Normally the word infrastructure leads the thoughts towards roads, pedestrian paths and bicycle lanes. But in connection with the concept of the Smart City it covers three specific areas; physical, digital and Communicative infrastructure.

The physical infrastructure

Even though the physical infrastructure is just one third of the solution in the Smart City it is the first step that has to be made to integrate the digital and communicative infrastructure. The urbanization creates a huge pressure on the roads of the city due to an increasing number of cars and people. This creates a huge pressure on the environment and especially the amount of pollution in the air is likely to increase. To handle the increased population and keep the traffic flowing it is important to create an efficient public transportation system and secure modernization and the sustainability of the infrastructure.

Today the Russian politicians focus on the concept of ´life cycle costs’ (LOC) and ‘best available technology’ (BAT). Danish companies are likewise focused on delivering quality products and innovative solutions. Denmark has fostered a generation of companies who focus on green solutions and sustainability – a focus that can become a valuable active in the future Russian market.

Furthermore as it is seen in Denmark, especially in Copenhagen, bicycles is a cheap, environmentally friendly and space-saving transportation possibility. Not only are bicycles easy on the CO2 emission level and takes up less space in the city environment - the health and longevity also benefits from cycling. The benefits are seven times greater than the cost of accidents, in money value the total health impact is worth 1.7 billion. Kr (230 million Euro).

For more information about the bicycle culture of Denmark:

  • To visit Copenhagen – City of Cyclists please click here.
  • To visit Bicycle Innovation Lab please click here.
  • To visit The Cycling Embassy please click here.
  • To visit Cykelistforbundet please click here.

The digital infrastructure. In a Smart City, the physical infrastructure of the city is integrated into the digital. Sensors and smart meters deployed throughout the city can provide digital information about traffic flows, vacant parking spaces, energy use, car crashes, weather conditions etc. This information can then be accessed by the city’s inhabitants via smart phones or other smart devices and thereby inform them about the smartest options for moving around the city. This makes the physical infrastructure much more flexible and customized.

The communicative infrastructure. Besides the integration of the physical and digital infrastructure, the communicative infrastructure needs to be integrated as well. In order for the Smart City system to work, all people and devices have to be able to communicate with each other via the same language. This not only calls for standardization within the coding language of digital devices, it also calls for a common communicative platform on which the people and the technologies of the city can meet and share their knowledge.

To read more about the digital and communicative infrastructure please click here.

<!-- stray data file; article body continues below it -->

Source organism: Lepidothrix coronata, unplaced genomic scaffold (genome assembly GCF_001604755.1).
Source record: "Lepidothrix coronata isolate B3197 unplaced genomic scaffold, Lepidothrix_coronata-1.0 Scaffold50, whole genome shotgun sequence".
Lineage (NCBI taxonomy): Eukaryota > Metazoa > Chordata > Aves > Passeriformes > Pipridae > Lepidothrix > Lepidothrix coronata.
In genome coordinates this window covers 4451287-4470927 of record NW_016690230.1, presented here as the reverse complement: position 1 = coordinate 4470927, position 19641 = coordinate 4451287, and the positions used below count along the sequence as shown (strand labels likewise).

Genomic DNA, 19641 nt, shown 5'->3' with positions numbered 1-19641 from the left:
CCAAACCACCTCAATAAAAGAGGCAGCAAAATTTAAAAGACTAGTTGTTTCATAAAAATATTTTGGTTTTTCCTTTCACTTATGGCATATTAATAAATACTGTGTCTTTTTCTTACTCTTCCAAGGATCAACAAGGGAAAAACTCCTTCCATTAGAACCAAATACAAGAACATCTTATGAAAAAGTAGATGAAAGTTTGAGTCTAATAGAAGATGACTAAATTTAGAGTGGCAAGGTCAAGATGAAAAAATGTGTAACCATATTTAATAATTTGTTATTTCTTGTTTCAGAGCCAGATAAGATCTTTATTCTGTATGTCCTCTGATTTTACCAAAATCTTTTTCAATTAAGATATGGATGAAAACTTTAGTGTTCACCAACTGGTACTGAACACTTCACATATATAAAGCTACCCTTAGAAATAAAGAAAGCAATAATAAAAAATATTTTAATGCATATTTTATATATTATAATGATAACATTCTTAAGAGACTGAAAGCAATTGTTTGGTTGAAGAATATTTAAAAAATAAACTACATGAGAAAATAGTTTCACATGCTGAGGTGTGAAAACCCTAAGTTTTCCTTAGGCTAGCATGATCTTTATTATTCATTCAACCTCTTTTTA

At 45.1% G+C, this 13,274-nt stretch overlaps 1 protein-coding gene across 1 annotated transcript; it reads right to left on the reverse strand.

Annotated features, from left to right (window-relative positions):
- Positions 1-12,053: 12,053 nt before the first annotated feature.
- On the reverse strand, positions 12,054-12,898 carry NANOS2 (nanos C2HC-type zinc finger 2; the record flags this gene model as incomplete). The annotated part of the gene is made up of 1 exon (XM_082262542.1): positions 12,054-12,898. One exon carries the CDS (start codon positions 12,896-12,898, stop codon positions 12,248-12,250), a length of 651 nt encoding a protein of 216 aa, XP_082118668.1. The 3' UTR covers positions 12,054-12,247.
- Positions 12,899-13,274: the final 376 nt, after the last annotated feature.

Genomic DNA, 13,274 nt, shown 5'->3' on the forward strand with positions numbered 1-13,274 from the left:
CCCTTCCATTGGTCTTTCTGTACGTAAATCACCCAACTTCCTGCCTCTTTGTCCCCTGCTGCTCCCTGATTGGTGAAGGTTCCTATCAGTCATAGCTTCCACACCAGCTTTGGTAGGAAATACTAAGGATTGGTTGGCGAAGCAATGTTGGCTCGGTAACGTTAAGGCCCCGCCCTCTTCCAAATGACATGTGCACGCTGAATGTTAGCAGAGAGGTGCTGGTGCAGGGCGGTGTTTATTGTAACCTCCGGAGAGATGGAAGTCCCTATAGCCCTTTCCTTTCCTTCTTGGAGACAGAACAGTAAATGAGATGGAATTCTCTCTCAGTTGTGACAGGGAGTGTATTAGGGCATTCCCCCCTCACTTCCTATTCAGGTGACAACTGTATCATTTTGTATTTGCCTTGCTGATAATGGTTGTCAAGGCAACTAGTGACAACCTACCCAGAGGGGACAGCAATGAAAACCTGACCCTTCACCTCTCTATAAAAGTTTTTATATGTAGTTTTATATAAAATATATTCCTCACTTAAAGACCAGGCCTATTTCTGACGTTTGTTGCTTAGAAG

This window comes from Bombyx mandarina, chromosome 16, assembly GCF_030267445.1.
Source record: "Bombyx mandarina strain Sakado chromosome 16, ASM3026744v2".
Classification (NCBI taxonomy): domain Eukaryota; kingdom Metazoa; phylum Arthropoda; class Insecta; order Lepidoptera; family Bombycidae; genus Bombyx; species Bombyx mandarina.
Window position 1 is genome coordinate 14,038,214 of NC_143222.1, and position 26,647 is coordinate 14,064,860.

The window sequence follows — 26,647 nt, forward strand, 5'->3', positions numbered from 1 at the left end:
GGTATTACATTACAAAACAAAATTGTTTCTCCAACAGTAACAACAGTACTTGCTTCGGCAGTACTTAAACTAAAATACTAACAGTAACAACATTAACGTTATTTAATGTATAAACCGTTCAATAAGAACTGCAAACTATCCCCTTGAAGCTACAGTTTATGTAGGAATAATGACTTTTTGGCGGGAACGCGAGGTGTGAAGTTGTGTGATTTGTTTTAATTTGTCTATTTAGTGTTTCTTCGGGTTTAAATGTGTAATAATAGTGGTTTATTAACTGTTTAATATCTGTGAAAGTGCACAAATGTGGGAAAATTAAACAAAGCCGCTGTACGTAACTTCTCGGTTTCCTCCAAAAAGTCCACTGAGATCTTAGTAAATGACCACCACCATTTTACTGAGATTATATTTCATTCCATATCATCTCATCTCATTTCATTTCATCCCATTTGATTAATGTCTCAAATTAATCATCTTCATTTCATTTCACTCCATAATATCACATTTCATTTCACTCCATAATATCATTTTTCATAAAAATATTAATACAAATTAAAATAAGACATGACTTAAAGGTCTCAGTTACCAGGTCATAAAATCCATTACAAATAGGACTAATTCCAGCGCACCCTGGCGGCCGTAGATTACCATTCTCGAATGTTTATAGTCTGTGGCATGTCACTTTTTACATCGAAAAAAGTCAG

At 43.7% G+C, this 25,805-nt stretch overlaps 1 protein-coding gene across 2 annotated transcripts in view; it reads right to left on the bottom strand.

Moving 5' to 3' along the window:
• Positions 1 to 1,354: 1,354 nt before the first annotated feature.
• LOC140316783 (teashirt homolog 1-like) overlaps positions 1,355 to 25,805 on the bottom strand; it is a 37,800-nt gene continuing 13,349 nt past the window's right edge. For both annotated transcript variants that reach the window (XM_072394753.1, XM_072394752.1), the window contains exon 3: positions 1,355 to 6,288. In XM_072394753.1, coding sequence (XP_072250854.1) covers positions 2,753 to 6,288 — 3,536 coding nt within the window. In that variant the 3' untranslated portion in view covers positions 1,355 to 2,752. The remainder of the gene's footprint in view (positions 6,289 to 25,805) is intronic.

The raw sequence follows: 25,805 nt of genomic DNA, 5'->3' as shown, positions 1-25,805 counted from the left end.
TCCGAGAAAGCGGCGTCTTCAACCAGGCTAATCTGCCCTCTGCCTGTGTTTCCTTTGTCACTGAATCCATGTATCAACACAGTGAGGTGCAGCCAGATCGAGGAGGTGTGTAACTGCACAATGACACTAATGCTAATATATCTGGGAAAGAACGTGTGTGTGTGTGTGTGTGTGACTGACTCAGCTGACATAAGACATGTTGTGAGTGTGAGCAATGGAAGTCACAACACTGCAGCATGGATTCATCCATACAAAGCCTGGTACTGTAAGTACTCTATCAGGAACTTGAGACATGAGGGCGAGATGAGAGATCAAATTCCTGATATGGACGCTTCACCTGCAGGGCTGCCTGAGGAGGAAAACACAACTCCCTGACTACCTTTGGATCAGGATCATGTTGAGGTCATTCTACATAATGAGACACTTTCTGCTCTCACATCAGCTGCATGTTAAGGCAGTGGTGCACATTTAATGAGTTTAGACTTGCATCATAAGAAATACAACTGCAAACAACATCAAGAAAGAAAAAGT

Green Buildings for a smarter city – green living for a greener future.

The construction industry and construction of environmental friendly and sustainable buildings are a major part of the transition towards a greener future and smarter cities. Furthermore Danish statistics have showed that there is also an economic gain connected with a greener construction industry (see figure 2). Therefore the market of construction has an enormous potential for resource savings and economic growth.

 

Russia faces a huge need for modernization of buildings on all fronts – heat and water supply, insulation of the houses, supply of electricity and so forth. This fact creates a huge possibility for Russia to invest in green building materials and seek to make the houses in Russia environmentally sustainable.

 

Creating green and sustainable buildings are products of holistic planning and collaboration across the entire value chain from design and construction to demolition and reuse. In a Smart City the buildings must be understood as an integrated part of the entire system. A building’s sustainability is hard to uphold in an unsustainable society – therefore it is important to integrate the building into a system of sustainable transportation, energy (smart grids), water and waste management.

To read more about green buildings in a Smart City click here.

Clean and sustainable water – now and for the generations to come. Russia is a country that is used to have plenty – plenty of resources, plenty of oil and they do also have plenty of water. Russia has renewable water resources of over 4.300 cubic kilometres, comparable to the whole of Europe which has 6.590 cubic kilometers, or 9,089 cubic meters per capita. In Russia this number stands at over 30.000 cubic meters per capita (aquadoc.com). Therefore Russia has never had to worry about the quantity of water, but rather about the quality of water.

Russia’s aging industrial apparatus and its former lack of environmental considerations has left the country with massive water pollution problems. The water treatment facilities need to undergo a modernization to secure the quality of the Russian water - but even if the water treatment facilities manage to turn the polluted water into clean and drinkable water, the old and rusty pipes of the Russian cities pollute the water during its trip from the water treatment facilities to the faucet of the Russian kitchens.

Read more about the problems of water pollution in Moscow and the Russian water company please click here.

The Russian water industry needs to thrive from the knowledge that already exists within the water sector. Danish water companies have gathered a great knowledge and expertise within this sector and have a wide range of innovative quality solutions for water and waste water treatment. Due to big developments and an increased focus in the area of water and wastewater treatment within the Russian society the Trade Council Russia has decided to create the ‘Danish-Russian Water Group’ as a new branch of the ‘Energy and Environment Club’. The new water group creates an opportunity for Danish companies to share their knowledge with Russian water and wastewater companies and work to increase the Russian water quality through collaboration.

If you want to know more about the Danish knowledge within the water sector please follow this link.